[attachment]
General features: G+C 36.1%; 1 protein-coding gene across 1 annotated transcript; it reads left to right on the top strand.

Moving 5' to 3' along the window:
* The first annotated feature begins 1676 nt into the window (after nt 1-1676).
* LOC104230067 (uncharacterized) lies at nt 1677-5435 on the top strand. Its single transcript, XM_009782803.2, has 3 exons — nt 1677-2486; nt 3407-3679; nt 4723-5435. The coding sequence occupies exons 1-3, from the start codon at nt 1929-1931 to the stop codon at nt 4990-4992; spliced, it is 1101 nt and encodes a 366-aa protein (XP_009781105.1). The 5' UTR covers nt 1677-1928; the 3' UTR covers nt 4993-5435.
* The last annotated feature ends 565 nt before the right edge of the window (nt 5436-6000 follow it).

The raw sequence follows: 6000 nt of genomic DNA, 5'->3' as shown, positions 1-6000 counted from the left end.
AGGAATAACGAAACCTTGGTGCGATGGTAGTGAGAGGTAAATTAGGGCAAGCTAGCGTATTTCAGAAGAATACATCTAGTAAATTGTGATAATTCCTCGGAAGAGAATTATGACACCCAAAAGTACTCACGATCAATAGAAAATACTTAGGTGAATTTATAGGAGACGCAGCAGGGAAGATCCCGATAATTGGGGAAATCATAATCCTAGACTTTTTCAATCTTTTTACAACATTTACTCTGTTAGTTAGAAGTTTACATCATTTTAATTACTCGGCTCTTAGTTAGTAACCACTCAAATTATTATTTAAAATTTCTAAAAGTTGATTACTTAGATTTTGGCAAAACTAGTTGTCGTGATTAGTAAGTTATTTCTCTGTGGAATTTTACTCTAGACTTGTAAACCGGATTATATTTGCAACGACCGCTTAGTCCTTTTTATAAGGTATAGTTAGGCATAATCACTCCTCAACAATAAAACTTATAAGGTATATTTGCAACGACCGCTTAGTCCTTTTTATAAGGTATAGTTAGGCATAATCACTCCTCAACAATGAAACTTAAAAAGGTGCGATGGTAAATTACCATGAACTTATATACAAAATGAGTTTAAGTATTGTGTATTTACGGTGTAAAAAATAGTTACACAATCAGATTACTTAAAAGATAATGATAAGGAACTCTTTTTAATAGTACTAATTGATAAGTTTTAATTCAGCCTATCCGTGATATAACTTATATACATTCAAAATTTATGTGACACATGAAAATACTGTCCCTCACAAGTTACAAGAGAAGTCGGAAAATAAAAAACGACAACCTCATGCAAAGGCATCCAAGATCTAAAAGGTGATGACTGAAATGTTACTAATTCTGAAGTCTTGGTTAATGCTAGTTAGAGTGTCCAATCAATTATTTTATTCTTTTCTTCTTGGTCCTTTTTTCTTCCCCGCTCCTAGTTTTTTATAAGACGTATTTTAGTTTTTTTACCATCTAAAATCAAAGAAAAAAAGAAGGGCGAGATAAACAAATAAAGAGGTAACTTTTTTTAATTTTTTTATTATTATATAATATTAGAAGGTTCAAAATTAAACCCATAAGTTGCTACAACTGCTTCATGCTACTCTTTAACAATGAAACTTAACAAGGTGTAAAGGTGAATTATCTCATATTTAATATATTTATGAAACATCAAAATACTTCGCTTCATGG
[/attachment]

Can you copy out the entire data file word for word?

General features: G+C 36.1%; 1 protein-coding gene across 1 annotated transcript; it reads left to right on the top strand.

Moving 5' to 3' along the window:
* The first annotated feature begins 1676 nt into the window (after nt 1-1676).
* LOC104230067 (uncharacterized) lies at nt 1677-5435 on the top strand. Its single transcript, XM_009782803.2, has 3 exons — nt 1677-2486; nt 3407-3679; nt 4723-5435. The coding sequence occupies exons 1-3, from the start codon at nt 1929-1931 to the stop codon at nt 4990-4992; spliced, it is 1101 nt and encodes a 366-aa protein (XP_009781105.1). The 5' UTR covers nt 1677-1928; the 3' UTR covers nt 4993-5435.
* The last annotated feature ends 565 nt before the right edge of the window (nt 5436-6000 follow it).

The raw sequence follows: 6000 nt of genomic DNA, 5'->3' as shown, positions 1-6000 counted from the left end.
AGGAATAACGAAACCTTGGTGCGATGGTAGTGAGAGGTAAATTAGGGCAAGCTAGCGTATTTCAGAAGAATACATCTAGTAAATTGTGATAATTCCTCGGAAGAGAATTATGACACCCAAAAGTACTCACGATCAATAGAAAATACTTAGGTGAATTTATAGGAGACGCAGCAGGGAAGATCCCGATAATTGGGGAAATCATAATCCTAGACTTTTTCAATCTTTTTACAACATTTACTCTGTTAGTTAGAAGTTTACATCATTTTAATTACTCGGCTCTTAGTTAGTAACCACTCAAATTATTATTTAAAATTTCTAAAAGTTGATTACTTAGATTTTGGCAAAACTAGTTGTCGTGATTAGTAAGTTATTTCTCTGTGGAATTTTACTCTAGACTTGTAAACCGGATTATATTTGCAACGACCGCTTAGTCCTTTTTATAAGGTATAGTTAGGCATAATCACTCCTCAACAATAAAACTTATAAGGTATATTTGCAACGACCGCTTAGTCCTTTTTATAAGGTATAGTTAGGCATAATCACTCCTCAACAATGAAACTTAAAAAGGTGCGATGGTAAATTACCATGAACTTATATACAAAATGAGTTTAAGTATTGTGTATTTACGGTGTAAAAAATAGTTACACAATCAGATTACTTAAAAGATAATGATAAGGAACTCTTTTTAATAGTACTAATTGATAAGTTTTAATTCAGCCTATCCGTGATATAACTTATATACATTCAAAATTTATGTGACACATGAAAATACTGTCCCTCACAAGTTACAAGAGAAGTCGGAAAATAAAAAACGACAACCTCATGCAAAGGCATCCAAGATCTAAAAGGTGATGACTGAAATGTTACTAATTCTGAAGTCTTGGTTAATGCTAGTTAGAGTGTCCAATCAATTATTTTATTCTTTTCTTCTTGGTCCTTTTTTCTTCCCCGCTCCTAGTTTTTTATAAGACGTATTTTAGTTTTTTTACCATCTAAAATCAAAGAAAAAAAGAAGGGCGAGATAAACAAATAAAGAGGTAACTTTTTTTAATTTTTTTATTATTATATAATATTAGAAGGTTCAAAATTAAACCCATAAGTTGCTACAACTGCTTCATGCTACTCTTTAACAATGAAACTTAACAAGGTGTAAAGGTGAATTATCTCATATTTAATATATTTATGAAACATCAAAATACTTCGCTTCATGG